Journal of Contingencies and Crisis Management
Volume 17 Number 1 March 2009
Enhancing Organizational Resilience Through Emergency Planning: Learnings from Cross-Sectoral Lessons Margaret T. Crichton*, Cameron G. Ramsay** and Terence Kelly*** *People Factor Consultants Ltd, 41 Regent Quay, Aberdeen AB11 5BE, UK. E-mail: firstname.lastname@example.org **Cogna Limited, Aberdeen, UK ***UKAEA, The Manor Court, Chilton, Oxfordshire, OX11 ORN
After every emergency exercise or actual incident, reports are circulated that usually identify lessons that have been learned from the event. This paper identiﬁes recurring themes from the lessons learned that can be widely applied across sectors. Typically, lessons are expressed in a form that is speciﬁc to the actual event that has transpired, the sector in which it has occurred, and the aims of the reporting organization. Reports relating to seven incidents that have occurred in the United Kingdom and internationally, from a range of sectors and with varying parameters, have been reviewed. It is concluded that organizations can become wiser by looking at incidents outside their own sector and by using these recurring themes to explore the resilience of their emergency plans. Recommendations are also made for best practices to improve the learning of lessons within organizations.
ollowing every accident or incident, and usually every emergency exercise, reports are prepared that typically culminate in a series of ‘lessons learned’. Reports are prepared by the organizations involved in the event, and are often circulated internally and to other related organizations. The aim is to learn from the event that has occurred and to avoid this event occurring again. Occasionally, the lessons identiﬁed are adopted across sectors. For example, lessons learned from such high-proﬁle accidents such as Bhopal (1984: chemical), Chernobyl (1986: nuclear) and Challenger (1986: space) have had widespread inﬂuence outside of their sector. More frequently, lessons tend to be overlooked or considered not to be relevant or appropriate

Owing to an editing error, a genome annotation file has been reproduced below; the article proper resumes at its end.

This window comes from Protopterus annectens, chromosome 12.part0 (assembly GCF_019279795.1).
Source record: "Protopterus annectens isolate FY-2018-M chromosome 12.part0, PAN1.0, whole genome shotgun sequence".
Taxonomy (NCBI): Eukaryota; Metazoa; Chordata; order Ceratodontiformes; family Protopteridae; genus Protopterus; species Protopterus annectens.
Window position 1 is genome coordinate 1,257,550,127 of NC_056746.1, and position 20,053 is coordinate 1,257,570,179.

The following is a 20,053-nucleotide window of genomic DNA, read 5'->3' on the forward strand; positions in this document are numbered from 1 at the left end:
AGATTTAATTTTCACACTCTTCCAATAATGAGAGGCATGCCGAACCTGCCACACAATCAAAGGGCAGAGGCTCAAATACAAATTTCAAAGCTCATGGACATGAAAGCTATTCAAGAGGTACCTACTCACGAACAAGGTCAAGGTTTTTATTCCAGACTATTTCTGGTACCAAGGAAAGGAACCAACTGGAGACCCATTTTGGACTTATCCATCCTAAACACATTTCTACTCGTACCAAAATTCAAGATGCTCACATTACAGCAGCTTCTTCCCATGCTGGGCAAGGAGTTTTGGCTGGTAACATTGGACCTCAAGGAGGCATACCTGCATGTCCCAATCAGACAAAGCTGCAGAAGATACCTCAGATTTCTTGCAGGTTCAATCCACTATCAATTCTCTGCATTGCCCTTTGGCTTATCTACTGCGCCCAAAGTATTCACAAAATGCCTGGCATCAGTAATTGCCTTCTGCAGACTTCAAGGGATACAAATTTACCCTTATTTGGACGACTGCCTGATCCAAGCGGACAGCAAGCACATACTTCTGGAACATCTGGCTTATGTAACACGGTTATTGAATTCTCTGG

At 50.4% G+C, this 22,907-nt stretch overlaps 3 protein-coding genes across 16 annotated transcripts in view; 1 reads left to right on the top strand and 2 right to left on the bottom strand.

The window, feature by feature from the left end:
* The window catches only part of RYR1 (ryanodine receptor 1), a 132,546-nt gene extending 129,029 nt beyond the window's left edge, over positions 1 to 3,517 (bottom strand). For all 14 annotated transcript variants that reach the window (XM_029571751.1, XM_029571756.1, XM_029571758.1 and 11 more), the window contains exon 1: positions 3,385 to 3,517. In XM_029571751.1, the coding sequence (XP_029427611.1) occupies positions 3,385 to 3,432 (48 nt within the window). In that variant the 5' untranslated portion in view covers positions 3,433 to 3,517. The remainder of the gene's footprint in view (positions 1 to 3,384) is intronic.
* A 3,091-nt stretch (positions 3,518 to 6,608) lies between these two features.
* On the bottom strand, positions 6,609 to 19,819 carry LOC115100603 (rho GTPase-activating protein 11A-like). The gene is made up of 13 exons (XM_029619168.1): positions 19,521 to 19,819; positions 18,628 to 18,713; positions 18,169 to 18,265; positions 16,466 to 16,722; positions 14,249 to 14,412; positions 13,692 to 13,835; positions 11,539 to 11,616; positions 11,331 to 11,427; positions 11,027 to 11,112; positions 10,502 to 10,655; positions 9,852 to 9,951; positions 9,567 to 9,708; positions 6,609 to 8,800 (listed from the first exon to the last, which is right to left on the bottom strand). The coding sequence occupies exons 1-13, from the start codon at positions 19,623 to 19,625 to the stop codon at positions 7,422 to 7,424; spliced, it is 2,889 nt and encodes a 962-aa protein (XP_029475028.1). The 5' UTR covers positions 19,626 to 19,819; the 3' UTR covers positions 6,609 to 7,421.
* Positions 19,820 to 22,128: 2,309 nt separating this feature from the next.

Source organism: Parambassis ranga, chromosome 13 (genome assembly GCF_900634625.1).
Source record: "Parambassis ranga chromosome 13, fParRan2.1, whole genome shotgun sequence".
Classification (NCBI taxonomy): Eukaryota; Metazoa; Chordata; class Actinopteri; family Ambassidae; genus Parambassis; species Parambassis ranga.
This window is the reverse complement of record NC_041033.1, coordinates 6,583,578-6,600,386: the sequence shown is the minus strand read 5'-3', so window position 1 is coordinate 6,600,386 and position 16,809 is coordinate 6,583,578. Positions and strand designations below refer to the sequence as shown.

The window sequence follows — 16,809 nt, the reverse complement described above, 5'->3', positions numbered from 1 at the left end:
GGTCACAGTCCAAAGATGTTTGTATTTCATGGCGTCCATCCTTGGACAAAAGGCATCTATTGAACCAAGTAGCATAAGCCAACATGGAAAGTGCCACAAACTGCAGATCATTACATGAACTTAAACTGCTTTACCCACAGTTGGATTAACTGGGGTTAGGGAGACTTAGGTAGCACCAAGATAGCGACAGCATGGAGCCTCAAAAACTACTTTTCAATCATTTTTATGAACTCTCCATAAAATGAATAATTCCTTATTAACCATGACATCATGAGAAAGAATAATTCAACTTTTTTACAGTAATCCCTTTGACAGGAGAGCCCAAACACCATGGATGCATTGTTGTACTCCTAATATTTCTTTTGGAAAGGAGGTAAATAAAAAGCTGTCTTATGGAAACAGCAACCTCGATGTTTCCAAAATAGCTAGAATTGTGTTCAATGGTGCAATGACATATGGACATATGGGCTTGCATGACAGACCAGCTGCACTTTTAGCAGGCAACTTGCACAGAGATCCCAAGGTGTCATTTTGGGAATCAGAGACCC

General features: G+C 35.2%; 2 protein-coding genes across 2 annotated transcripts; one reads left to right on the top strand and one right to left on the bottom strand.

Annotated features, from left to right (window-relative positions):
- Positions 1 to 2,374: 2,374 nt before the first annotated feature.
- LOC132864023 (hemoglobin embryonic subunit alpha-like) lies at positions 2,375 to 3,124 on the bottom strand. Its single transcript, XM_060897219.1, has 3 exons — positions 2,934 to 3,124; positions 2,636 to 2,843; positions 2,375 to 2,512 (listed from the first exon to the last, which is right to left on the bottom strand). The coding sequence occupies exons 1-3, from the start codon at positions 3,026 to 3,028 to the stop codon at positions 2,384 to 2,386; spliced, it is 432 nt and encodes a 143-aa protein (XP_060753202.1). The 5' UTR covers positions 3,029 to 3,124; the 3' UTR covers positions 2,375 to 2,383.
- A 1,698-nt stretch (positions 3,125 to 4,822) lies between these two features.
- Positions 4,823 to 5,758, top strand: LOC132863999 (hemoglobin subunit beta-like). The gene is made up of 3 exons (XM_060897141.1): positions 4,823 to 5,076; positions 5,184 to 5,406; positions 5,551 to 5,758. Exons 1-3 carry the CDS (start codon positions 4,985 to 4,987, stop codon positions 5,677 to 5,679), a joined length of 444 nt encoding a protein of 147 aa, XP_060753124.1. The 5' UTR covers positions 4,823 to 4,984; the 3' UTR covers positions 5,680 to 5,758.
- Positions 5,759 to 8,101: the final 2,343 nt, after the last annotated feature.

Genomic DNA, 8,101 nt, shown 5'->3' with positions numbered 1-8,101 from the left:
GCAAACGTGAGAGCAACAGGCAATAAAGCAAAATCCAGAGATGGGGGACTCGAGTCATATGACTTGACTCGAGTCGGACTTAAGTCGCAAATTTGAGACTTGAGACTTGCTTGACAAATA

outside of the sector in which the event occurred. A challenge appears to be a lack of recognition of the factors within the event, which are not sector-speciﬁc but where there are indeed recurring themes, which apply across sectors. Further analyses of lessons from actual events are required to identify the key factors that underpin the lessons that can be learned by organizations. The aim of this paper is to present the results of a project, undertaken on behalf of the UK nuclear industry, to review a variety of incident reports presenting lessons learned from selected events, in the United Kingdom and internationally, and to identify the recurring themes that emerge. Recurring themes can then be used by the UK nuclear industry to assess, analyse and document lessons learned. More widely, organizations in other sectors can learn from past
& 2009 Blackwell Publishing Ltd.
Enhancing Organizational Resilience Through Emergency Planning failures to help to avoid failures in the future, both by looking outside their sector for lessons in effective emergency management and by addressing these recurring themes.
2. The role of lessons in improving resilience in organizations High Reliability Organisation (HRO) is the term used to describe those organizations, such as nuclear installations, airlines and aerospace, characterized by factors such as preoccupation with failure, reluctance to simplify interpretations, sensitivity to operations, commitment to resilience, and deference to expertise (Reason, 1997; Weick & Sutcliffe, 2001). Complex systems, such as major hazard installations or operations, always retain the capacity to produce novel or surprising events, and reliability or redundancy among safety critical elements is not sufﬁcient to achieve safety; what is required also is ‘some ﬂexibility and responsiveness to pick up things...
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